Was this another example of false economy?

We saw something similar in the Koby Bryant Crash.....the absence of Sim Training.
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Old 7th Jun 2021, 15:27
  #43 (permalink)  
 
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High side failures in a twin engined machine have always been a challenge as described. Hopefully, the new dual Fadec designs will eliminate all but the fuel valve failing open. Perhaps someone from an engine manufacturer can address the news on that area.

Last edited by JohnDixson; 7th Jun 2021 at 15:28. Reason: additional thought
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Old 7th Jun 2021, 23:37
  #44 (permalink)  
 
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The fuel valve failing open AND a high side governor failure? Glad you were never my sim instructor.
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Old 8th Jun 2021, 00:44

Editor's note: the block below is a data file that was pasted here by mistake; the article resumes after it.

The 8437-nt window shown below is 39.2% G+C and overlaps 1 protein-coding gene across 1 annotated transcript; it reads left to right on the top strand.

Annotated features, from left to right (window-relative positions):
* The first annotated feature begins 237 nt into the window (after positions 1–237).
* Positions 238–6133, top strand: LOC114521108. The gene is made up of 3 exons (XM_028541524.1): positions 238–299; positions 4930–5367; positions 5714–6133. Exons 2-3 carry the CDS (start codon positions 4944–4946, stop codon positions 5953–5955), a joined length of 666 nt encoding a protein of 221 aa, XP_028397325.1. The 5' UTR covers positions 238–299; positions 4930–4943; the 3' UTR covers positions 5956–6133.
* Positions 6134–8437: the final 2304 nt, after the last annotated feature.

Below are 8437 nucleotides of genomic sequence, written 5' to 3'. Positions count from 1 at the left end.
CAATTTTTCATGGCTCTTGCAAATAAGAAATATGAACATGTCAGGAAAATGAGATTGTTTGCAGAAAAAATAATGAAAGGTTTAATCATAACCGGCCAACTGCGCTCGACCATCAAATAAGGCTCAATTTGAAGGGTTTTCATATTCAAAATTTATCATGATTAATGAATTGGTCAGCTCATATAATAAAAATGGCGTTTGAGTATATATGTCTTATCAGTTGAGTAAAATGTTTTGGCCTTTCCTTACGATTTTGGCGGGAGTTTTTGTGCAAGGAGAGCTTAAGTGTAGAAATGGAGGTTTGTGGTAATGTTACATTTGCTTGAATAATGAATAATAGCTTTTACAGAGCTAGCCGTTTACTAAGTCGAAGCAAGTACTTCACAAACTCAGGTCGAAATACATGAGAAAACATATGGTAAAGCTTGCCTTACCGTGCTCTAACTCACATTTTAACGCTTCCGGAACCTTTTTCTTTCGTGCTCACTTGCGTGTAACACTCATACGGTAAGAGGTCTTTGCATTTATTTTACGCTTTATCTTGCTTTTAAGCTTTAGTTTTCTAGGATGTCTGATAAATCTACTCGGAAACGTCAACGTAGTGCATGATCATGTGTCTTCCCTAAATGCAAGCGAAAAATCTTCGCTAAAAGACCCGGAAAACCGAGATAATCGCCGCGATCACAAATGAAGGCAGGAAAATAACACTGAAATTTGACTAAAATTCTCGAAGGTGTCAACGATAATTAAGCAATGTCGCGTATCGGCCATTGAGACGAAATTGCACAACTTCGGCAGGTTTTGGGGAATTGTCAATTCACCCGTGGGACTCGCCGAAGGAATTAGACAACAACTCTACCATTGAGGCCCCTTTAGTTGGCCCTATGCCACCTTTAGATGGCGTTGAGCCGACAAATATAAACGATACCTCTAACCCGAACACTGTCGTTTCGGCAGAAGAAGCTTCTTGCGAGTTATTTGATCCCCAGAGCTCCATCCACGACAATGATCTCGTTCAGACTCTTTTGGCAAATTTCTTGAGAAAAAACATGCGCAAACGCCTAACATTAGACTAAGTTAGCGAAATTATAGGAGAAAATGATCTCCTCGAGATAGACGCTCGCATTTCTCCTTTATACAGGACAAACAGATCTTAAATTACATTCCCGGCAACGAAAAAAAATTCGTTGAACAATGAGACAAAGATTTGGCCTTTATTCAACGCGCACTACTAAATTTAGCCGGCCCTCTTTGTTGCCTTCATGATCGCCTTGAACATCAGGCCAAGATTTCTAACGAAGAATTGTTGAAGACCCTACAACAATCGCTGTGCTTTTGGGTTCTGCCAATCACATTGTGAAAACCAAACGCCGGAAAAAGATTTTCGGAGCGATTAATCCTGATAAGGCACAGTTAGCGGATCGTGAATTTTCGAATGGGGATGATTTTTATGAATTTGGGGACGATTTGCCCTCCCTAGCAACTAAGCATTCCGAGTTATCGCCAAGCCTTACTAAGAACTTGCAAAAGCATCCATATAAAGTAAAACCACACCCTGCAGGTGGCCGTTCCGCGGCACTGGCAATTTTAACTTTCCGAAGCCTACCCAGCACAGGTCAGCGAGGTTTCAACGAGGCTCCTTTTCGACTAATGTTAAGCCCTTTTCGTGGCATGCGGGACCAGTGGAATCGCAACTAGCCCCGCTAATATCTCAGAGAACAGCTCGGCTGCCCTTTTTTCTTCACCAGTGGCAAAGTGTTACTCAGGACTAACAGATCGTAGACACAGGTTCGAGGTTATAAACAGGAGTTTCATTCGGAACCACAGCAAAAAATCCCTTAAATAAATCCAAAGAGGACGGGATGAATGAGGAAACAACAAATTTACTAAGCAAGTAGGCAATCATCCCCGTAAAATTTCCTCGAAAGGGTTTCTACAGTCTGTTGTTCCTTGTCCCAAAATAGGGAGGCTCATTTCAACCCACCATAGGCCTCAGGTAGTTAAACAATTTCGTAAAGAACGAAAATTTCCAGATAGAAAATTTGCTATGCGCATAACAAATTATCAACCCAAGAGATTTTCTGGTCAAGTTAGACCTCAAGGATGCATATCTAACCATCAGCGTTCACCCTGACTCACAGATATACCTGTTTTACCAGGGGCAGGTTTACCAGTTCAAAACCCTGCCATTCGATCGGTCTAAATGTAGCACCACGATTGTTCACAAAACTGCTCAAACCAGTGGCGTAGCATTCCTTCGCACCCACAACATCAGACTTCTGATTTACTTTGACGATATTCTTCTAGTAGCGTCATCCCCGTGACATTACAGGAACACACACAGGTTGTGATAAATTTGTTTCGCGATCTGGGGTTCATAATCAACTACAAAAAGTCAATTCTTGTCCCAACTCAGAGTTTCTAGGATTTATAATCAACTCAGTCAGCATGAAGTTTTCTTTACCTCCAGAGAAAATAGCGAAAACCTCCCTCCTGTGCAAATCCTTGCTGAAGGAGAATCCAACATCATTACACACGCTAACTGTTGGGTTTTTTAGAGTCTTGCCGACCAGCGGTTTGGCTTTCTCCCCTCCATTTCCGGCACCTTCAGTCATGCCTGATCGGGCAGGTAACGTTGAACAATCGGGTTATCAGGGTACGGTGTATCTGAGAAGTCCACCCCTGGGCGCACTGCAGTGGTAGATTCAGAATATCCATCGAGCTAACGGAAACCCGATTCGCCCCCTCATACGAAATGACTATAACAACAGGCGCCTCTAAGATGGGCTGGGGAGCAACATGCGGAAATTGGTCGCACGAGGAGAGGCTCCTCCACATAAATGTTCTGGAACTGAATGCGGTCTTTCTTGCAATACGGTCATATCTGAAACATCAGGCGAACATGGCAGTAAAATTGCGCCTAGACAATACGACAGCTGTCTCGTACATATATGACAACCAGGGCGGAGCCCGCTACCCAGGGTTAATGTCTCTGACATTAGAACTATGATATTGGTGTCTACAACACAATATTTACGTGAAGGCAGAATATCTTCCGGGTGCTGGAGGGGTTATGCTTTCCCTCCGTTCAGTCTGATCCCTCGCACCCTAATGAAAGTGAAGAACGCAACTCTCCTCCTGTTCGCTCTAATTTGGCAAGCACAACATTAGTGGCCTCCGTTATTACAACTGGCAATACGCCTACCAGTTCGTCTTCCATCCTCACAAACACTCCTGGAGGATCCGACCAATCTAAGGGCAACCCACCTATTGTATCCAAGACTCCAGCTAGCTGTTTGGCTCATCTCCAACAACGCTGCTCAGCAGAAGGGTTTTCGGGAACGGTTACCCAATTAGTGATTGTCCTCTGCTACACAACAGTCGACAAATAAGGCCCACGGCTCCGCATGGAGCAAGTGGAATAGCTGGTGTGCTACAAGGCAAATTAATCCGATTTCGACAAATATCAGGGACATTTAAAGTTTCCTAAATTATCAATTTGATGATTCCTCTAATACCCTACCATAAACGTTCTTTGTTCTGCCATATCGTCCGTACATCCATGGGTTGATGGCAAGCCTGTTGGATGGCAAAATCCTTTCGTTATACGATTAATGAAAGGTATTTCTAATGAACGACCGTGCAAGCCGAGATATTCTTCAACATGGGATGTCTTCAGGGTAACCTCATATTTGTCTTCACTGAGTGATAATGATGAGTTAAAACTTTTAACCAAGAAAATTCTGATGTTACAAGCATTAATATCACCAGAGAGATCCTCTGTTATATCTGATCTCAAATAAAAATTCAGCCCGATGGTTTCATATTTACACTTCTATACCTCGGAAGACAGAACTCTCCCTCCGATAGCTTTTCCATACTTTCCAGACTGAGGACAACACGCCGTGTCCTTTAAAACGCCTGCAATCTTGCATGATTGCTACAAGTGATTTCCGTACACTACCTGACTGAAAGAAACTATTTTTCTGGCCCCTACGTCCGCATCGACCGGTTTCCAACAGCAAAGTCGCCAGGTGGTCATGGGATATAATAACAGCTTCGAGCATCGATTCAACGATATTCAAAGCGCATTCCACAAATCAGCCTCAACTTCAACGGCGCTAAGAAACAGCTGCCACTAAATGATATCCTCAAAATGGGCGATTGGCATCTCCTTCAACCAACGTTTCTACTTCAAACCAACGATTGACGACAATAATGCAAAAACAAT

#45 (permalink)  
 
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Gulli....in your time teaching in the Sim....how many well experienced Pilots were unable to cope with a High Governor Failure that did not respond to Throttle movement?

Never mind the added thrill of a failed fuel valve to boot!
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Old 8th Jun 2021, 05:25
  #46 (permalink)  
 
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Casting my eye over my training session notes, "DECU Hi" appears time and time again as problematic for many pilots to deal with. I see one note here where the pilot lowered the collective three times in a row in response to DECU Hi and the NR went off the dial. After being told that was the wrong thing to do, and why, and what he should have done, and then to be told we were going to repeat the exercise, and he did the same thing again. Unfortunately there just isn't enough time allocated to keep repeating the exercise until they get it right.
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Old 9th Jun 2021, 01:37
  #47 (permalink)  
 
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GB, I wasn’t suggesting a dual simultaneous failure. I was merely explaining that once dual fadecs are on a given machine, the redundancy of sensors and processing eliminates all of the failure modes that could cause a high side governor ( I’mm pretty sure-but never say never in aviation ) except for the failure of the final metering valve. And again, the engine manufacturers may.may have introduced changes in that area to further mitigate aginst a high side/max fuel failure.